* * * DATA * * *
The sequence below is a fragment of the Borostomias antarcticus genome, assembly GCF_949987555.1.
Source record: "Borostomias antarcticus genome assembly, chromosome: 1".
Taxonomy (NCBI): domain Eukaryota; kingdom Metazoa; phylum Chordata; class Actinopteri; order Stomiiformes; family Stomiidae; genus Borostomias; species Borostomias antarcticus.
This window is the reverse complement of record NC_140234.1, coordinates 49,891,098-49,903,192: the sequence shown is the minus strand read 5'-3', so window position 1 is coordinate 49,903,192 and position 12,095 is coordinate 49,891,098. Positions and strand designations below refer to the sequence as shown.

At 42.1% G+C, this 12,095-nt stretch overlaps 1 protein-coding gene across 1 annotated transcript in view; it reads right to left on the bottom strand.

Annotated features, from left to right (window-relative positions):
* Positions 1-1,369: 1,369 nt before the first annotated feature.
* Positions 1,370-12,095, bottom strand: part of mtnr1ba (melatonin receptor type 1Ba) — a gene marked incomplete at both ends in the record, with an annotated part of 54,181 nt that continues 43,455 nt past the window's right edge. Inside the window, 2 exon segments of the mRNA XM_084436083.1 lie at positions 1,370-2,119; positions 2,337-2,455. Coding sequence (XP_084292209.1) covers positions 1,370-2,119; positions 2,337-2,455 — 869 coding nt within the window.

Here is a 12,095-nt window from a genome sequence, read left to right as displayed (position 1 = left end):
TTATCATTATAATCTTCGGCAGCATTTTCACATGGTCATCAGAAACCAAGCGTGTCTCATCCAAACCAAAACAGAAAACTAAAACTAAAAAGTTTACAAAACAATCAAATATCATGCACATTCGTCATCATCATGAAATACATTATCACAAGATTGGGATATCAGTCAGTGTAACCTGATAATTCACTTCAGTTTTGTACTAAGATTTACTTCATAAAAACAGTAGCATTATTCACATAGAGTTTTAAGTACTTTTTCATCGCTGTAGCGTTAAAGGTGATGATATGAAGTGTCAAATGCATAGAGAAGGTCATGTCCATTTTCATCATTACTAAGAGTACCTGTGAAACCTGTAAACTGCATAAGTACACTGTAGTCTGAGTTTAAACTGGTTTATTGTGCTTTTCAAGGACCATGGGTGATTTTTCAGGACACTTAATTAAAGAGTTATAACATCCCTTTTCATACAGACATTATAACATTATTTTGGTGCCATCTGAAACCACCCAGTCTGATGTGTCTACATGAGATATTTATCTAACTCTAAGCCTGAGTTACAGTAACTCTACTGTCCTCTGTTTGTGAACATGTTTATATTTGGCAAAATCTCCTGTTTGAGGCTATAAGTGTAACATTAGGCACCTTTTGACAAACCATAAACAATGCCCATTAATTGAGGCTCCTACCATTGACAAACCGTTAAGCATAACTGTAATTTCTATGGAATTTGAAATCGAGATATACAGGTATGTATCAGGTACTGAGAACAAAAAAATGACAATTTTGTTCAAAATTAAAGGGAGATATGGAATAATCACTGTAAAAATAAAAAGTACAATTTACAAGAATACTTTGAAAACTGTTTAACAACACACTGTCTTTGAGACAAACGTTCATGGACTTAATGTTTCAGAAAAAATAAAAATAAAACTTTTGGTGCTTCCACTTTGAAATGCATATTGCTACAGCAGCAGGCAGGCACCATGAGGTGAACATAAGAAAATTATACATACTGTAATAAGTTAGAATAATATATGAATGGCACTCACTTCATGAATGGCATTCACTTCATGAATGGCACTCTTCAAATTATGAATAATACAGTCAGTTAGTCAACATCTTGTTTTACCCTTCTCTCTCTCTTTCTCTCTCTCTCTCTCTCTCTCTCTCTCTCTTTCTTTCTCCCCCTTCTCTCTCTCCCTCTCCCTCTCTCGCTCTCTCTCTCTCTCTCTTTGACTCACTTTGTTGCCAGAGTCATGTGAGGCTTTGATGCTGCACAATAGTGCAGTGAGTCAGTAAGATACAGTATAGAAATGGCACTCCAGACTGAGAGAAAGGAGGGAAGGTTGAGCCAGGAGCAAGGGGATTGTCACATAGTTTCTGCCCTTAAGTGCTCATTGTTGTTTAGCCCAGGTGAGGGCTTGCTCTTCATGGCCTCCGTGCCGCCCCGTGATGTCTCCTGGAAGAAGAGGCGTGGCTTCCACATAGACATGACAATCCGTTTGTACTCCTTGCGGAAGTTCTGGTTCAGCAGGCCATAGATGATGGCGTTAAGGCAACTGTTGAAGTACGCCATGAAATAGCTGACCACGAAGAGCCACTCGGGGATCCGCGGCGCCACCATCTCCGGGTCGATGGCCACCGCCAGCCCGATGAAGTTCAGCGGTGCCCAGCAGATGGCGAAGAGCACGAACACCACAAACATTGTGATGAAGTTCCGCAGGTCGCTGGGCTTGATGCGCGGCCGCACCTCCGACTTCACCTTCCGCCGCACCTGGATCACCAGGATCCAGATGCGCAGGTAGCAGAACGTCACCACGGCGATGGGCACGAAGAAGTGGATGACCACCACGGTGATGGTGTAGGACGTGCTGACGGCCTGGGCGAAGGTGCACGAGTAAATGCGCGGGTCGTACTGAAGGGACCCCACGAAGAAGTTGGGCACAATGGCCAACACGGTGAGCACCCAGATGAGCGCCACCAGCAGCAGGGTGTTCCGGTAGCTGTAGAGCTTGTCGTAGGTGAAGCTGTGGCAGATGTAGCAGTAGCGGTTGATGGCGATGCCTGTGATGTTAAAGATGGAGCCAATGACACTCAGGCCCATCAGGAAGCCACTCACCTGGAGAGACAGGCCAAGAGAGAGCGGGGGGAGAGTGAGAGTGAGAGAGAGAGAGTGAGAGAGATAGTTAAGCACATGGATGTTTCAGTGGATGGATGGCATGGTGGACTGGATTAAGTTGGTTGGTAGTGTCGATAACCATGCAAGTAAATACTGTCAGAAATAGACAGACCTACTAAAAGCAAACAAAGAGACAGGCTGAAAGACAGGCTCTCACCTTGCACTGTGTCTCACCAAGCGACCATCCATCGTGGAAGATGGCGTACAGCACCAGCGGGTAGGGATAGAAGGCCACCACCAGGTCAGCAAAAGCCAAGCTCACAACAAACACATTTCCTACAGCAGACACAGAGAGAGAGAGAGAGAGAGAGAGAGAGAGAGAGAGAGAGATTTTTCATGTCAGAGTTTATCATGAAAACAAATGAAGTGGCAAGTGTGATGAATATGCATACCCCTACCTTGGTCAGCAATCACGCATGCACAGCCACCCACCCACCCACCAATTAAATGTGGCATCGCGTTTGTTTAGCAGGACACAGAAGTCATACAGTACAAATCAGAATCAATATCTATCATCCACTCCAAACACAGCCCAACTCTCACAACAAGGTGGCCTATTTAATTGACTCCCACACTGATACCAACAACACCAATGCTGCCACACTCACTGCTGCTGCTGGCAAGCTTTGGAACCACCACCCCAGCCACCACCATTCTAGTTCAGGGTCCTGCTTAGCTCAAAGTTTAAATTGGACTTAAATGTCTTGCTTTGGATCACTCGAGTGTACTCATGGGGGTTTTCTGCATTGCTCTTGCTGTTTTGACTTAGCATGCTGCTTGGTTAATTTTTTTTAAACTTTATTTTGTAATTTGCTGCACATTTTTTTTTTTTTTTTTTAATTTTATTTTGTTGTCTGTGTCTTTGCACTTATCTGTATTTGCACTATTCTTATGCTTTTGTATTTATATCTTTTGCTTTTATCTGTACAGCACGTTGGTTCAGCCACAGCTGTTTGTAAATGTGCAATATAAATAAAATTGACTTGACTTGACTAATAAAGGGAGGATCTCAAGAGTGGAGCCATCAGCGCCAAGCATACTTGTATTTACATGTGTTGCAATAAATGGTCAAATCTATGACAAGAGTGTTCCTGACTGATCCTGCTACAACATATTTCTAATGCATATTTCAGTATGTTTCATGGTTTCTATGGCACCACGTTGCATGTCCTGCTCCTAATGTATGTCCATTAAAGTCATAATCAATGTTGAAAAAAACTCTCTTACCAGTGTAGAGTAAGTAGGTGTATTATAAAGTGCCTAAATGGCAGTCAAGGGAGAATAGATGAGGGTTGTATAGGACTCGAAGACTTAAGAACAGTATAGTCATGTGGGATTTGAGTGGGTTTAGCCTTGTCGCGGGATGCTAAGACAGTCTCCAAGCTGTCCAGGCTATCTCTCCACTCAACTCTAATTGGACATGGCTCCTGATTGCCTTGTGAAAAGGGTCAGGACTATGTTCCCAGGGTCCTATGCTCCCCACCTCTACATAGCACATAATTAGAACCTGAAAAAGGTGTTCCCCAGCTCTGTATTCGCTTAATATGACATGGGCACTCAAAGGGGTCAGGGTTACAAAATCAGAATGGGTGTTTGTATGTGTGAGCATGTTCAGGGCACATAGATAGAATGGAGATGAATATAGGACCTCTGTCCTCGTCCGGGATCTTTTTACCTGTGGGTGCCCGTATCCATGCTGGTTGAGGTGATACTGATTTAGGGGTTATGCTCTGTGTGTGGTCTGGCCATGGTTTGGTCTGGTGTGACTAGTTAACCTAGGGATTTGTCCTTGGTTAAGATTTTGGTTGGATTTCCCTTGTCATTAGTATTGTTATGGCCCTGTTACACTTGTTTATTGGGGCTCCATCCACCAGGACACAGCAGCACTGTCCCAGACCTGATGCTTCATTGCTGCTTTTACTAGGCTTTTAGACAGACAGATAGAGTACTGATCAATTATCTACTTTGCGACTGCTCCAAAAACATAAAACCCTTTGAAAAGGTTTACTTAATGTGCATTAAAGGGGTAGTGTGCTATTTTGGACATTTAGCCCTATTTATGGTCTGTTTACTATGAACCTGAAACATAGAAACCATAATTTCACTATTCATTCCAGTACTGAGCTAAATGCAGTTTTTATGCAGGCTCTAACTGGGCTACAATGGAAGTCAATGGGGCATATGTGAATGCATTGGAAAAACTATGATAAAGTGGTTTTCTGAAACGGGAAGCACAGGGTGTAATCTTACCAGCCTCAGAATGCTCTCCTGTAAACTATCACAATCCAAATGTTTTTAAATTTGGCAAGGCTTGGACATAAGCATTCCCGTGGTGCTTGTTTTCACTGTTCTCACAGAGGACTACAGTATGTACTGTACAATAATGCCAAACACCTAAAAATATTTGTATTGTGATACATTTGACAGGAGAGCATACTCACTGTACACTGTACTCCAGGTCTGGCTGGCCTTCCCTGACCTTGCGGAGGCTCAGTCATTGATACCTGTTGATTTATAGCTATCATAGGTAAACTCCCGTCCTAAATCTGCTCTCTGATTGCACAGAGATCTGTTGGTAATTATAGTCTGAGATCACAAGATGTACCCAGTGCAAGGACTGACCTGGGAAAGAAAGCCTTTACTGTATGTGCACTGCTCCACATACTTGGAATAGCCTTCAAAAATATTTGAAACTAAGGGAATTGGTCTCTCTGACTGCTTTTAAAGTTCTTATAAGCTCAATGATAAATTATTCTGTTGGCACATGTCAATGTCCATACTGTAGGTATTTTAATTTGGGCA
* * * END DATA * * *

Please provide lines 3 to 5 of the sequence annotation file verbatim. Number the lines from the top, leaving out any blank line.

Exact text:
Taxonomy (NCBI): domain Eukaryota; kingdom Metazoa; phylum Chordata; class Actinopteri; order Stomiiformes; family Stomiidae; genus Borostomias; species Borostomias antarcticus.
This window is the reverse complement of record NC_140234.1, coordinates 49,891,098-49,903,192: the sequence shown is the minus strand read 5'-3', so window position 1 is coordinate 49,903,192 and position 12,095 is coordinate 49,891,098. Positions and strand designations below refer to the sequence as shown.

At 42.1% G+C, this 12,095-nt stretch overlaps 1 protein-coding gene across 1 annotated transcript in view; it reads right to left on the bottom strand.